The Court can think of no reason, and none has been suggested, why the jury would have refused to find that Ms. Jones was over sixty years old in regard to the murder count when it found that Ms. Jones was over sixty years old in regard to the robbery count. The Supreme Court recently decided a similar case, Mitchell v. Esparza, 540 U.S. 12, 18 (2003), in which it held that an Ohio court's finding of harmless error was not unreasonable for purposes of the AEDPA; there the trial court had failed to include jury instructions calling for a determination of whether the defendant was the "principal" in a crime, but the defendant alone was charged and alleged to have taken place in the crime. Just as it is logically necessary that the sole perpetrator of a crime is its principal, so in Petitioner's case, as the robbery and murder of Ms. Jones were never argued to have occurred at different times and were, indeed, part of the same event, it was logically necessary for Ms. Jones to have been the same age during the robbery and the murder. Thus, even assuming that Apprendi applied retroactively to Petitioner's case and that the failure to issue jury instructions on Ms. Jones's age specifically in connection with the murder count was error, there is no reasonable argument by which the purported error would have had any effect on the verdict. Accord, e.g., United States v. Farmer, 924 F.2d 647, 650 (7th Cir. 1991) (collecting cases and holding that, even if four RICO predicates found by jury were barred by principles of double jeopardy, the error was harmless because remaining predicates found by jury were "surely enough to . . . [constitute] a RICO pattern."). Petitioner's Apprendi claim does not ground habeas relief.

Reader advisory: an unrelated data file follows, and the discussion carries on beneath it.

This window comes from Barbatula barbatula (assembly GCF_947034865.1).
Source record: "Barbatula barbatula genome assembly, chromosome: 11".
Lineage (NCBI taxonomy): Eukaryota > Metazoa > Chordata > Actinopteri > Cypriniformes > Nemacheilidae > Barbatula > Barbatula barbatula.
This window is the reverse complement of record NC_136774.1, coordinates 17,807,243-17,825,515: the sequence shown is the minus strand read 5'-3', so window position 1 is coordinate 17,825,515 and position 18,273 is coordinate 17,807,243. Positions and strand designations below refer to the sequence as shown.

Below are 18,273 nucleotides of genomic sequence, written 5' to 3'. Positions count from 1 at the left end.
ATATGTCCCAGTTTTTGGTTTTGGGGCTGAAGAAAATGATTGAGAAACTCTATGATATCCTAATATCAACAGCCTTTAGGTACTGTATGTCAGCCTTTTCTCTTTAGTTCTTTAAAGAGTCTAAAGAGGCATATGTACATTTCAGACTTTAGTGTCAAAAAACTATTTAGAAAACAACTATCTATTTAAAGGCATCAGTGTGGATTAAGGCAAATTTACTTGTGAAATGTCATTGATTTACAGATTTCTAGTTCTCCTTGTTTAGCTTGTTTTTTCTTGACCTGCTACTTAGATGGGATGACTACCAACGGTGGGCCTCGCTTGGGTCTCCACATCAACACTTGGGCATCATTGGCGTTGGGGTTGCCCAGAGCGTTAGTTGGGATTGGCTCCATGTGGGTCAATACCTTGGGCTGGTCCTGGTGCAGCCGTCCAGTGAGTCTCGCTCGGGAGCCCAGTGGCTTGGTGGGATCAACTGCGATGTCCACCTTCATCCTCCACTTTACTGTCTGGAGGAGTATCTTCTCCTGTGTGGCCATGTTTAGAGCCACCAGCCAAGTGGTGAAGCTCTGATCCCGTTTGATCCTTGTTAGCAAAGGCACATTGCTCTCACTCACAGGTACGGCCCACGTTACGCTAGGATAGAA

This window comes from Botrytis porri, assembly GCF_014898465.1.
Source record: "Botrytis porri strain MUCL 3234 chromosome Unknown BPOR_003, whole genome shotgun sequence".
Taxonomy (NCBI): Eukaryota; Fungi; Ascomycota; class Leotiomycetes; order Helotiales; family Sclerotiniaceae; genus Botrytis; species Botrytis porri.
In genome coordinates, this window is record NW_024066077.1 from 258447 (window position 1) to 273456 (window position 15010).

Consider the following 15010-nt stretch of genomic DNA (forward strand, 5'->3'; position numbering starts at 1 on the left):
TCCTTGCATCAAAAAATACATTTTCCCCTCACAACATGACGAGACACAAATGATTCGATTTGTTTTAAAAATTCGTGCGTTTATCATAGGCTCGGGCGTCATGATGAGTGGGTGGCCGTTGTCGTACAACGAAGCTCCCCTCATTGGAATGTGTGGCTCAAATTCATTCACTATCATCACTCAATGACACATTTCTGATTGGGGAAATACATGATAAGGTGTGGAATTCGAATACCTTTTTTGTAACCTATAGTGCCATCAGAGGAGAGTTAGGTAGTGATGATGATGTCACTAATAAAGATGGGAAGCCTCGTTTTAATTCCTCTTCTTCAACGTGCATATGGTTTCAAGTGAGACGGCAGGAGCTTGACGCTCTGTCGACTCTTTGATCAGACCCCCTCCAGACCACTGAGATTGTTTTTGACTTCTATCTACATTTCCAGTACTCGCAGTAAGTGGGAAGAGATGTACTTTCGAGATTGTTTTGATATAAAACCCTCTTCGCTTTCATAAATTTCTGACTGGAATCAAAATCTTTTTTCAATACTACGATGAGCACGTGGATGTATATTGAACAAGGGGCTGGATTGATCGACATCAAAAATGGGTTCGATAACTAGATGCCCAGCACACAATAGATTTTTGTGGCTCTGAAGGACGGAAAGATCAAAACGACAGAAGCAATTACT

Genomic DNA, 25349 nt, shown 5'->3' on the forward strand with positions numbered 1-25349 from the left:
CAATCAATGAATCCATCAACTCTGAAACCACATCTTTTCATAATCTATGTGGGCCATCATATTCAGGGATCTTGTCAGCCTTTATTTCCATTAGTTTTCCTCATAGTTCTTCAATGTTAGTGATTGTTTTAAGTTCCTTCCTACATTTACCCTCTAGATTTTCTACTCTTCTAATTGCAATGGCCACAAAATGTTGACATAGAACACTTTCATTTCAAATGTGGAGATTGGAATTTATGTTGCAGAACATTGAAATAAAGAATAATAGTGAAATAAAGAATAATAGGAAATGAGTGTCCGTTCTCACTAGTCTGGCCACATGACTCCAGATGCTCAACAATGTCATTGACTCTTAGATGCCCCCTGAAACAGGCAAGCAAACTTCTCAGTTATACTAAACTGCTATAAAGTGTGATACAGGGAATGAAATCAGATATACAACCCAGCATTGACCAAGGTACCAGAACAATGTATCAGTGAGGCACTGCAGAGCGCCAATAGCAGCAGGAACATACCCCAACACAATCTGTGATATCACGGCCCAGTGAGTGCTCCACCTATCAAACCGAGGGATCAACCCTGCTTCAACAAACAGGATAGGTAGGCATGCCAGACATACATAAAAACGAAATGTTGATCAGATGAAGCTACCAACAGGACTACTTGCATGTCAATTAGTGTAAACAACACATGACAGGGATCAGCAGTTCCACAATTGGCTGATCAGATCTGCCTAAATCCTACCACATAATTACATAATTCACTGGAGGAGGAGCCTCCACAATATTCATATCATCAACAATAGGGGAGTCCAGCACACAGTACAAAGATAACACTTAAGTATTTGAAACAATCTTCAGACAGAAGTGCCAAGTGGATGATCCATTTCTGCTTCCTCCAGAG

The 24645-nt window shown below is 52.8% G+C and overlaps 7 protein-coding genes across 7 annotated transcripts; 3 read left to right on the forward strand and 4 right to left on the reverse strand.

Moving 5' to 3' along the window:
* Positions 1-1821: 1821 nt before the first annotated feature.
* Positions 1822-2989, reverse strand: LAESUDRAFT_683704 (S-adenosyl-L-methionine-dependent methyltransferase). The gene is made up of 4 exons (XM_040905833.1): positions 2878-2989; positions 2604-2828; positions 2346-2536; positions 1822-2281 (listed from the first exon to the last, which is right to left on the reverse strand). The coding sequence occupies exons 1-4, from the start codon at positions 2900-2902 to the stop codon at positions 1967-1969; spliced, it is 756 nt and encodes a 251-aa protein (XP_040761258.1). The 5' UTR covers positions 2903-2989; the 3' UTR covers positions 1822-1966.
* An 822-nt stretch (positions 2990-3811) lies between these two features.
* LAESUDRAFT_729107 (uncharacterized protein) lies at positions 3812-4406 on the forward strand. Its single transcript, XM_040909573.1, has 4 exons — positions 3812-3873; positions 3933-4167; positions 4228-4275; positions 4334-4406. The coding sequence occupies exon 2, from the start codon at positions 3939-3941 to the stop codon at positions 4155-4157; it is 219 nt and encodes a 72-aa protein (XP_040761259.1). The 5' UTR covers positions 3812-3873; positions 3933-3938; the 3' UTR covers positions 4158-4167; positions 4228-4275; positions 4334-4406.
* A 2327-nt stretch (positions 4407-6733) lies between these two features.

B. Abuse of Discretion in Sentencing